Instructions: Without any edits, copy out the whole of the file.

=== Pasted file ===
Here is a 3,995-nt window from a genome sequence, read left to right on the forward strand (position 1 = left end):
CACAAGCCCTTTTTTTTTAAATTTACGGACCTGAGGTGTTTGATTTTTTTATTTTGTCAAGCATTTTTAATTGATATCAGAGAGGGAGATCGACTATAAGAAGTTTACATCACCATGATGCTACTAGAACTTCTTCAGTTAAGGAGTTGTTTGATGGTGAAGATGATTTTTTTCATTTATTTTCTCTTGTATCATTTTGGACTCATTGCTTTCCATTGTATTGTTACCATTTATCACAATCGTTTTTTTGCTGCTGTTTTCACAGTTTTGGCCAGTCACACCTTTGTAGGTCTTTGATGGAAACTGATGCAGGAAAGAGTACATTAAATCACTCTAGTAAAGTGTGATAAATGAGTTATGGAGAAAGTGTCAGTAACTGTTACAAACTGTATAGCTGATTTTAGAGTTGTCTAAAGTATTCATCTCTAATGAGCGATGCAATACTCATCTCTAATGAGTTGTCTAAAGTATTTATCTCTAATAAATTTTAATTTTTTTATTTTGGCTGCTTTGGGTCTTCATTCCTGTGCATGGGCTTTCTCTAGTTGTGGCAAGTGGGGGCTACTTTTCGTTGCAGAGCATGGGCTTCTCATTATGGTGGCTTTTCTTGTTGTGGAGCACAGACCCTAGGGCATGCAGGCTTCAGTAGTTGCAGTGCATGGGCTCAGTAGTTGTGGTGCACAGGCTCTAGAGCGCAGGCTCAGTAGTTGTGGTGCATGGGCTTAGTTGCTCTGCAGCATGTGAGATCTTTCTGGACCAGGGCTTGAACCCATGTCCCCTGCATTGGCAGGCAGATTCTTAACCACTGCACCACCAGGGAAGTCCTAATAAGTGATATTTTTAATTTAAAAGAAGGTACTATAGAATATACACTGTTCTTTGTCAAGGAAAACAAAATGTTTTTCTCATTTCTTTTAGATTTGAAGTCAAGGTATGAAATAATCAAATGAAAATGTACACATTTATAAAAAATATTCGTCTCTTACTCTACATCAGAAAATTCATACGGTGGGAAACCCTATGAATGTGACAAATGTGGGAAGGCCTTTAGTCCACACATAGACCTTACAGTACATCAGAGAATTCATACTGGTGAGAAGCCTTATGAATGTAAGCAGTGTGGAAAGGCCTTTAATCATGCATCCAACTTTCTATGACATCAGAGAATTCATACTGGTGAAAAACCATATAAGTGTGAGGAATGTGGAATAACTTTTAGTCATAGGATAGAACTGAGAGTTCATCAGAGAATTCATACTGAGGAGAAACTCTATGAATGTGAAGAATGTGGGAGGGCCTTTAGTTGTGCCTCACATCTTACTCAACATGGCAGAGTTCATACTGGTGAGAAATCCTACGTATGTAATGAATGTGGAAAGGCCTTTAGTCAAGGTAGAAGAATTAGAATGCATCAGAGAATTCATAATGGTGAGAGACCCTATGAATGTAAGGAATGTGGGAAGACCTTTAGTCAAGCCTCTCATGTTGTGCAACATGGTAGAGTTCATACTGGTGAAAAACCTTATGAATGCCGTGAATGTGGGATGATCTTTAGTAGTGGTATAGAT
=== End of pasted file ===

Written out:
Here is a 3,995-nt window from a genome sequence, read left to right on the forward strand (position 1 = left end):
CACAAGCCCTTTTTTTTTAAATTTACGGACCTGAGGTGTTTGATTTTTTTATTTTGTCAAGCATTTTTAATTGATATCAGAGAGGGAGATCGACTATAAGAAGTTTACATCACCATGATGCTACTAGAACTTCTTCAGTTAAGGAGTTGTTTGATGGTGAAGATGATTTTTTTCATTTATTTTCTCTTGTATCATTTTGGACTCATTGCTTTCCATTGTATTGTTACCATTTATCACAATCGTTTTTTTGCTGCTGTTTTCACAGTTTTGGCCAGTCACACCTTTGTAGGTCTTTGATGGAAACTGATGCAGGAAAGAGTACATTAAATCACTCTAGTAAAGTGTGATAAATGAGTTATGGAGAAAGTGTCAGTAACTGTTACAAACTGTATAGCTGATTTTAGAGTTGTCTAAAGTATTCATCTCTAATGAGCGATGCAATACTCATCTCTAATGAGTTGTCTAAAGTATTTATCTCTAATAAATTTTAATTTTTTTATTTTGGCTGCTTTGGGTCTTCATTCCTGTGCATGGGCTTTCTCTAGTTGTGGCAAGTGGGGGCTACTTTTCGTTGCAGAGCATGGGCTTCTCATTATGGTGGCTTTTCTTGTTGTGGAGCACAGACCCTAGGGCATGCAGGCTTCAGTAGTTGCAGTGCATGGGCTCAGTAGTTGTGGTGCACAGGCTCTAGAGCGCAGGCTCAGTAGTTGTGGTGCATGGGCTTAGTTGCTCTGCAGCATGTGAGATCTTTCTGGACCAGGGCTTGAACCCATGTCCCCTGCATTGGCAGGCAGATTCTTAACCACTGCACCACCAGGGAAGTCCTAATAAGTGATATTTTTAATTTAAAAGAAGGTACTATAGAATATACACTGTTCTTTGTCAAGGAAAACAAAATGTTTTTCTCATTTCTTTTAGATTTGAAGTCAAGGTATGAAATAATCAAATGAAAATGTACACATTTATAAAAAATATTCGTCTCTTACTCTACATCAGAAAATTCATACGGTGGGAAACCCTATGAATGTGACAAATGTGGGAAGGCCTTTAGTCCACACATAGACCTTACAGTACATCAGAGAATTCATACTGGTGAGAAGCCTTATGAATGTAAGCAGTGTGGAAAGGCCTTTAATCATGCATCCAACTTTCTATGACATCAGAGAATTCATACTGGTGAAAAACCATATAAGTGTGAGGAATGTGGAATAACTTTTAGTCATAGGATAGAACTGAGAGTTCATCAGAGAATTCATACTGAGGAGAAACTCTATGAATGTGAAGAATGTGGGAGGGCCTTTAGTTGTGCCTCACATCTTACTCAACATGGCAGAGTTCATACTGGTGAGAAATCCTACGTATGTAATGAATGTGGAAAGGCCTTTAGTCAAGGTAGAAGAATTAGAATGCATCAGAGAATTCATAATGGTGAGAGACCCTATGAATGTAAGGAATGTGGGAAGACCTTTAGTCAAGCCTCTCATGTTGTGCAACATGGTAGAGTTCATACTGGTGAAAAACCTTATGAATGCCGTGAATGTGGGATGATCTTTAGTAGTGGTATAGAT